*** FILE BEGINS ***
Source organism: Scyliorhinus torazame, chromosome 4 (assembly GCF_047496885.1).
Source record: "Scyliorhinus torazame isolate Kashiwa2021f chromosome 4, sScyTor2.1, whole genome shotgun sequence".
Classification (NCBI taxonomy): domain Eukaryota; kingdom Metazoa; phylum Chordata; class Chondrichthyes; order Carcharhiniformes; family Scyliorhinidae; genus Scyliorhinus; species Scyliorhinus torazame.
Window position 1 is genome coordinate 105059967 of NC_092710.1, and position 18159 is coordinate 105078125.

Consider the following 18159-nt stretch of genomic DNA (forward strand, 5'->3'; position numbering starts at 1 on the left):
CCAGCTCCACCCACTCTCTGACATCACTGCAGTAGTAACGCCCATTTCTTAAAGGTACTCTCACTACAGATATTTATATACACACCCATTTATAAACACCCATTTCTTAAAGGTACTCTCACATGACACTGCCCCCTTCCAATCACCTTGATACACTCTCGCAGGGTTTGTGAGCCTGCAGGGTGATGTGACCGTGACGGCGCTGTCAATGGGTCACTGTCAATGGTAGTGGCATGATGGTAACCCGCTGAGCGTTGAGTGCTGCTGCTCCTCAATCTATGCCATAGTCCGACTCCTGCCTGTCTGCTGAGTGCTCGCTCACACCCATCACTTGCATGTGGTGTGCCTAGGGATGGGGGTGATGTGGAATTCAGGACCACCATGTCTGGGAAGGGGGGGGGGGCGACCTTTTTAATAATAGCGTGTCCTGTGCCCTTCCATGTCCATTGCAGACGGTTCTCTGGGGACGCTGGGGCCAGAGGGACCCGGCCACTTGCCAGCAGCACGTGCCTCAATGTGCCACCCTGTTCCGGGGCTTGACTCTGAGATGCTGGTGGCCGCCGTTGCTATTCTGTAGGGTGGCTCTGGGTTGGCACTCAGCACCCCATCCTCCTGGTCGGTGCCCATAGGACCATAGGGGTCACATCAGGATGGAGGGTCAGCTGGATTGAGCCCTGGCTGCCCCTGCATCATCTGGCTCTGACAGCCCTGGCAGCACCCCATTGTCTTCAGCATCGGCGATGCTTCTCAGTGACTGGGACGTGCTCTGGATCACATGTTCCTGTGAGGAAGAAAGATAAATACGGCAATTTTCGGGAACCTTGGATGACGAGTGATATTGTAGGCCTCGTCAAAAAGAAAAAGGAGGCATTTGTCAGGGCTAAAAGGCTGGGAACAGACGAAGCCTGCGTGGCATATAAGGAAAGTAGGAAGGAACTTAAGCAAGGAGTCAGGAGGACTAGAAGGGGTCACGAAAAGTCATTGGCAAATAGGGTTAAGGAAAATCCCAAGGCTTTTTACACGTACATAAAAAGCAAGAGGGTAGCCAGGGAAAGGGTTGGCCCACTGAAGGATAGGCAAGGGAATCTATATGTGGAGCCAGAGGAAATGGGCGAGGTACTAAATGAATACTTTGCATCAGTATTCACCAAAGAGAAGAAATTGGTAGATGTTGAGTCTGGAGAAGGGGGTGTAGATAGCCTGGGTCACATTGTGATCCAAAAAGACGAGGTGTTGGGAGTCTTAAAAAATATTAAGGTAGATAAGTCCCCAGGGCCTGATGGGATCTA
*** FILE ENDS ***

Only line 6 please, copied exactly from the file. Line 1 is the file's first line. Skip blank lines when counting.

CCAGCTCCACCCACTCTCTGACATCACTGCAGTAGTAACGCCCATTTCTTAAAGGTACTCTCACTACAGATATTTATATACACACCCATTTATAAACACCCATTTCTTAAAGGTACTCTCACATGACACTGCCCCCTTCCAATCACCTTGATACACTCTCGCAGGGTTTGTGAGCCTGCAGGGTGATGTGACCGTGACGGCGCTGTCAATGGGTCACTGTCAATGGTAGTGGCATGATGGTAACCCGCTGAGCGTTGAGTGCTGCTGCTCCTCAATCTATGCCATAGTCCGACTCCTGCCTGTCTGCTGAGTGCTCGCTCACACCCATCACTTGCATGTGGTGTGCCTAGGGATGGGGGTGATGTGGAATTCAGGACCACCATGTCTGGGAAGGGGGGGGGGGCGACCTTTTTAATAATAGCGTGTCCTGTGCCCTTCCATGTCCATTGCAGACGGTTCTCTGGGGACGCTGGGGCCAGAGGGACCCGGCCACTTGCCAGCAGCACGTGCCTCAATGTGCCACCCTGTTCCGGGGCTTGACTCTGAGATGCTGGTGGCCGCCGTTGCTATTCTGTAGGGTGGCTCTGGGTTGGCACTCAGCACCCCATCCTCCTGGTCGGTGCCCATAGGACCATAGGGGTCACATCAGGATGGAGGGTCAGCTGGATTGAGCCCTGGCTGCCCCTGCATCATCTGGCTCTGACAGCCCTGGCAGCACCCCATTGTCTTCAGCATCGGCGATGCTTCTCAGTGACTGGGACGTGCTCTGGATCACATGTTCCTGTGAGGAAGAAAGATAAATACGGCAATTTTCGGGAACCTTGGATGACGAGTGATATTGTAGGCCTCGTCAAAAAGAAAAAGGAGGCATTTGTCAGGGCTAAAAGGCTGGGAACAGACGAAGCCTGCGTGGCATATAAGGAAAGTAGGAAGGAACTTAAGCAAGGAGTCAGGAGGACTAGAAGGGGTCACGAAAAGTCATTGGCAAATAGGGTTAAGGAAAATCCCAAGGCTTTTTACACGTACATAAAAAGCAAGAGGGTAGCCAGGGAAAGGGTTGGCCCACTGAAGGATAGGCAAGGGAATCTATATGTGGAGCCAGAGGAAATGGGCGAGGTACTAAATGAATACTTTGCATCAGTATTCACCAAAGAGAAGAAATTGGTAGATGTTGAGTCTGGAGAAGGGGGTGTAGATAGCCTGGGTCACATTGTGATCCAAAAAGACGAGGTGTTGGGAGTCTTAAAAAATATTAAGGTAGATAAGTCCCCAGGGCCTGATGGGATCTA